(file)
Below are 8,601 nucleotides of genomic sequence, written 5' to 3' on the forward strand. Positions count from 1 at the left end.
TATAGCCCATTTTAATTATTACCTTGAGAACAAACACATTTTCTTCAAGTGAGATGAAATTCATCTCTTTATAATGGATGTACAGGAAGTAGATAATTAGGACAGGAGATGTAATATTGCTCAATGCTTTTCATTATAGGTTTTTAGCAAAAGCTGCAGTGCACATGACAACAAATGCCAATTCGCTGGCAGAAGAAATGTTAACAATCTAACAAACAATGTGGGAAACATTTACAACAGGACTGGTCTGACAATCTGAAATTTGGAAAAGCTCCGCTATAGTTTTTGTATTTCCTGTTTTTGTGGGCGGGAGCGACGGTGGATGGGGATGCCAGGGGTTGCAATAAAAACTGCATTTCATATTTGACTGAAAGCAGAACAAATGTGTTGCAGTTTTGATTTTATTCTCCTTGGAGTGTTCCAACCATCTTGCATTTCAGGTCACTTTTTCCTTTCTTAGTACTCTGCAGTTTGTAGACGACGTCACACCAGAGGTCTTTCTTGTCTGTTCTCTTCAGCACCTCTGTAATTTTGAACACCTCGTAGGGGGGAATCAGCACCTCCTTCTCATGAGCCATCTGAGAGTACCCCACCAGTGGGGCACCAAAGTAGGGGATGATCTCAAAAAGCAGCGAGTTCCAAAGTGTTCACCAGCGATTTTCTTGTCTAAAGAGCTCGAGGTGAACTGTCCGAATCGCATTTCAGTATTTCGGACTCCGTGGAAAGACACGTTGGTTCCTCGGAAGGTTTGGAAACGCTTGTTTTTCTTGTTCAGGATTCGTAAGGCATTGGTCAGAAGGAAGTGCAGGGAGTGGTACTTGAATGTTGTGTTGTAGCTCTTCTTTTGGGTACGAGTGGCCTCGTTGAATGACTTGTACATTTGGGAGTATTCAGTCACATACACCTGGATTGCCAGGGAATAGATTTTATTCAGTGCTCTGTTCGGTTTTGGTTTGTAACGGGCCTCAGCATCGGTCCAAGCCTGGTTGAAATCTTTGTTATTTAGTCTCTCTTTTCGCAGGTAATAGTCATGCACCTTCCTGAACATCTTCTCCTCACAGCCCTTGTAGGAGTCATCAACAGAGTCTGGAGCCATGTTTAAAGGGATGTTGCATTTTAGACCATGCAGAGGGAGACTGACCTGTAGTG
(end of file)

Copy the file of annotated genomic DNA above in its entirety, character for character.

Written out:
Below are 8,601 nucleotides of genomic sequence, written 5' to 3' on the forward strand. Positions count from 1 at the left end.
TATAGCCCATTTTAATTATTACCTTGAGAACAAACACATTTTCTTCAAGTGAGATGAAATTCATCTCTTTATAATGGATGTACAGGAAGTAGATAATTAGGACAGGAGATGTAATATTGCTCAATGCTTTTCATTATAGGTTTTTAGCAAAAGCTGCAGTGCACATGACAACAAATGCCAATTCGCTGGCAGAAGAAATGTTAACAATCTAACAAACAATGTGGGAAACATTTACAACAGGACTGGTCTGACAATCTGAAATTTGGAAAAGCTCCGCTATAGTTTTTGTATTTCCTGTTTTTGTGGGCGGGAGCGACGGTGGATGGGGATGCCAGGGGTTGCAATAAAAACTGCATTTCATATTTGACTGAAAGCAGAACAAATGTGTTGCAGTTTTGATTTTATTCTCCTTGGAGTGTTCCAACCATCTTGCATTTCAGGTCACTTTTTCCTTTCTTAGTACTCTGCAGTTTGTAGACGACGTCACACCAGAGGTCTTTCTTGTCTGTTCTCTTCAGCACCTCTGTAATTTTGAACACCTCGTAGGGGGGAATCAGCACCTCCTTCTCATGAGCCATCTGAGAGTACCCCACCAGTGGGGCACCAAAGTAGGGGATGATCTCAAAAAGCAGCGAGTTCCAAAGTGTTCACCAGCGATTTTCTTGTCTAAAGAGCTCGAGGTGAACTGTCCGAATCGCATTTCAGTATTTCGGACTCCGTGGAAAGACACGTTGGTTCCTCGGAAGGTTTGGAAACGCTTGTTTTTCTTGTTCAGGATTCGTAAGGCATTGGTCAGAAGGAAGTGCAGGGAGTGGTACTTGAATGTTGTGTTGTAGCTCTTCTTTTGGGTACGAGTGGCCTCGTTGAATGACTTGTACATTTGGGAGTATTCAGTCACATACACCTGGATTGCCAGGGAATAGATTTTATTCAGTGCTCTGTTCGGTTTTGGTTTGTAACGGGCCTCAGCATCGGTCCAAGCCTGGTTGAAATCTTTGTTATTTAGTCTCTCTTTTCGCAGGTAATAGTCATGCACCTTCCTGAACATCTTCTCCTCACAGCCCTTGTAGGAGTCATCAACAGAGTCTGGAGCCATGTTTAAAGGGATGTTGCATTTTAGACCATGCAGAGGGAGACTGACCTGTAGTG